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Excerpts: Chapter 1 – The Making of a Soldier

December 7, 1941, began just like any other Sunday at The Citadel in Charleston, South Carolina. There was early morning reveille, followed by physical training and a good breakfast, then Sunday service in the Summerall Chapel. Little did we know this would be the "day that shall live in infamy."

. . .

I think I first learned of the attack on Pearl Harbor late in the afternoon. Most cadets were sleeping or listening to the music on the radio when the reports started coming in. "Pearl Harbor bombed" and "Japanese attack the Philippines." Word traveled fast through The Citadel. At first we thought the stories were rumors or somebody's idea of a joke. Soon, our worst fears proved to be true: Japan had attacked Pearl Harbor.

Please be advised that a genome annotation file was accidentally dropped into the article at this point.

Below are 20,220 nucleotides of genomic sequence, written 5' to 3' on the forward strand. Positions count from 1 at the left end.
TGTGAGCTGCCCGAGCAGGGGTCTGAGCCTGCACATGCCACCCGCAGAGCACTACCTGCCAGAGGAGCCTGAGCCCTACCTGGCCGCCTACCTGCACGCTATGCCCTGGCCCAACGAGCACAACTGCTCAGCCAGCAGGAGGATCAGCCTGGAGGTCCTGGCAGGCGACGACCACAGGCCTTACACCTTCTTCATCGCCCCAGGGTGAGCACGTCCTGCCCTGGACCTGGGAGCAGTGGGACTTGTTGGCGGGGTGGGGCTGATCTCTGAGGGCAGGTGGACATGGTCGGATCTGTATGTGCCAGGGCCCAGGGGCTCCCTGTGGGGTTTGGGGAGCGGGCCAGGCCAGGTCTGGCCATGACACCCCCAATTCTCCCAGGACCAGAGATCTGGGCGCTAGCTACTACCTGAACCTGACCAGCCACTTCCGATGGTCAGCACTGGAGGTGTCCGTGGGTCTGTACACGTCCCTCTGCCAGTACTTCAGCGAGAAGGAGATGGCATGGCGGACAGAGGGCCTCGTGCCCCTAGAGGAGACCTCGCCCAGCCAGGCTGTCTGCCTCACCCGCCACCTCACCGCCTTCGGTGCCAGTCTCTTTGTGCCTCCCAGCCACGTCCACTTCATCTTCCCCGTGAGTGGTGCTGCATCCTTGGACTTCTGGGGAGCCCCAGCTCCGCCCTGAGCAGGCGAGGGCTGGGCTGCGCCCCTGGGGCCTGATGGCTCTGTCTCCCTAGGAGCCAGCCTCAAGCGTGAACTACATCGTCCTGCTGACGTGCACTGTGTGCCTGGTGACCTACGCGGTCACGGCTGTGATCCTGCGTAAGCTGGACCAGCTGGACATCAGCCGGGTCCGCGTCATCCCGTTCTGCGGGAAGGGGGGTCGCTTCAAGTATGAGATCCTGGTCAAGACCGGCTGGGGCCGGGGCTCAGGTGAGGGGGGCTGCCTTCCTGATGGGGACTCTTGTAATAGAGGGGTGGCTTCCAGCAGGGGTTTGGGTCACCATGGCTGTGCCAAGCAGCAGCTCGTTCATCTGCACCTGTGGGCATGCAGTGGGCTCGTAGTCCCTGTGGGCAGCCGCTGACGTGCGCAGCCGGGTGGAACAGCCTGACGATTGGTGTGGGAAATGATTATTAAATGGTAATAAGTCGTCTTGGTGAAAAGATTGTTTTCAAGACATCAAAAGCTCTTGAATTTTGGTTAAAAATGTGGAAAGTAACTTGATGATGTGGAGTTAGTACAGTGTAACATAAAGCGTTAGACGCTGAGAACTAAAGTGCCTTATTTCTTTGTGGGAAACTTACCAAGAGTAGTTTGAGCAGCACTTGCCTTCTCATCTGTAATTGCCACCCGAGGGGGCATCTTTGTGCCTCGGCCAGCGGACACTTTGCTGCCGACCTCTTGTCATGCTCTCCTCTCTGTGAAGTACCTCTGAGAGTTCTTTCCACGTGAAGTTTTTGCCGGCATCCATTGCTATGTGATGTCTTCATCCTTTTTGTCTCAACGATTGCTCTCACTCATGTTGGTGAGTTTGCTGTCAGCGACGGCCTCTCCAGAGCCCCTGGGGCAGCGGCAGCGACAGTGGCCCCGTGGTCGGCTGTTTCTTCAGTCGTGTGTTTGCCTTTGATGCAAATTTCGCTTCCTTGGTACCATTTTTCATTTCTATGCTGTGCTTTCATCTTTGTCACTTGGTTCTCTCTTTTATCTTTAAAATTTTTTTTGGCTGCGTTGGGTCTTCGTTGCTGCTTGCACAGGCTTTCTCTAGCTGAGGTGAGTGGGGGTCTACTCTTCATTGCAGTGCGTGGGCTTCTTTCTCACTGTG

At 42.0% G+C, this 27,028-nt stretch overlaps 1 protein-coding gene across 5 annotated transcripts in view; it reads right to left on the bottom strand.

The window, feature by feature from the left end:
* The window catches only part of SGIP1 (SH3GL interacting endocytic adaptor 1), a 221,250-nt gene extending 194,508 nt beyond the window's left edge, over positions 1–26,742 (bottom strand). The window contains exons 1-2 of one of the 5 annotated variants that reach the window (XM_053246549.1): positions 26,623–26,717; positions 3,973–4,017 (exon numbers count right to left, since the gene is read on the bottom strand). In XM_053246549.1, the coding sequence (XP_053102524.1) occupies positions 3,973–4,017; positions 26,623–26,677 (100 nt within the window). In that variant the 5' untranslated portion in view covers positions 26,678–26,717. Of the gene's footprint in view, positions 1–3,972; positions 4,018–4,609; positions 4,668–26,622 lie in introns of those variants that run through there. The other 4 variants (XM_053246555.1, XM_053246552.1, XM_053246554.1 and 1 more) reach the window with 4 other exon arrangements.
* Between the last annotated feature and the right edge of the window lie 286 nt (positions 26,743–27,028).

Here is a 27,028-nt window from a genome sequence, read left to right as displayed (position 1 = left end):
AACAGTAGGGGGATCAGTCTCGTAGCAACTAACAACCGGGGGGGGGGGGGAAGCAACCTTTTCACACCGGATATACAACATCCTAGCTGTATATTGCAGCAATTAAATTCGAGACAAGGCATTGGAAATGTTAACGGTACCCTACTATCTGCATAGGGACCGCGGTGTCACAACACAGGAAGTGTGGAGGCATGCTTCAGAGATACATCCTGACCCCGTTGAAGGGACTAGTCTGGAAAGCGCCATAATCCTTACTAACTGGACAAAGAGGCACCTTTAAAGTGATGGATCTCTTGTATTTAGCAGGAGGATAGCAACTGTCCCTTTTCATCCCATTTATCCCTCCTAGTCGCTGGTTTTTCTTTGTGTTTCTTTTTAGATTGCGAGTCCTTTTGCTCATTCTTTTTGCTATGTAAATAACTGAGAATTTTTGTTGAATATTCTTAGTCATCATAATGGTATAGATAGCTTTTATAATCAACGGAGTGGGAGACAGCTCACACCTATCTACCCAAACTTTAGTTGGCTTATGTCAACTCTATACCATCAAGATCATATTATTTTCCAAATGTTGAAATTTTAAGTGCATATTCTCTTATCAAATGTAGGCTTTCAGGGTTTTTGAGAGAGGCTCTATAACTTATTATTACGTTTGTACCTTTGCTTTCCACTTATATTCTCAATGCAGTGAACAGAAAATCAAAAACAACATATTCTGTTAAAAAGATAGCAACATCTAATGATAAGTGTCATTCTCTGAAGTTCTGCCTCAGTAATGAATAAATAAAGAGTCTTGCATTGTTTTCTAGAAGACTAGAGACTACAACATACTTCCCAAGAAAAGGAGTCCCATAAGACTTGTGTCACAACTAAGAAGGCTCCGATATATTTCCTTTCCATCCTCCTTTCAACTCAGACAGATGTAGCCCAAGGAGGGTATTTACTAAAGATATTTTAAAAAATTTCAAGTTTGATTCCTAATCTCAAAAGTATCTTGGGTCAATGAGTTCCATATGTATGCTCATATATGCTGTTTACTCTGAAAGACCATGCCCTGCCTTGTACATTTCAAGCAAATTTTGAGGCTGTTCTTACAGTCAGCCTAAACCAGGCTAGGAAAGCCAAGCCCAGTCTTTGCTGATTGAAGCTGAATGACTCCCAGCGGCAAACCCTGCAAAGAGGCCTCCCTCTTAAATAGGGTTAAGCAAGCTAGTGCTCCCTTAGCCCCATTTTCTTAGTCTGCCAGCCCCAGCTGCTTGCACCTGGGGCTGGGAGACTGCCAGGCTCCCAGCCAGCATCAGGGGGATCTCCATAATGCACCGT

. . .

The Citadel cadets received the news with surprising calmness, almost as if it had been expected. Later we learned that 2,403 men and women had died in the unprovoked attack, and another 1,178 were wounded. The attack destroyed 188 planes and crippled a Pacific Fleet that included eight damaged or destroyed battleships. Nearly half of the dead were aboard the USS Arizona. Innocent men and women lost their lives protecting our country. That night we marched to supper chanting "Beat Japan" to the rhythm of the old Bulldog cadence.

Copyright Andrew Z. Adkins III, All rights reserved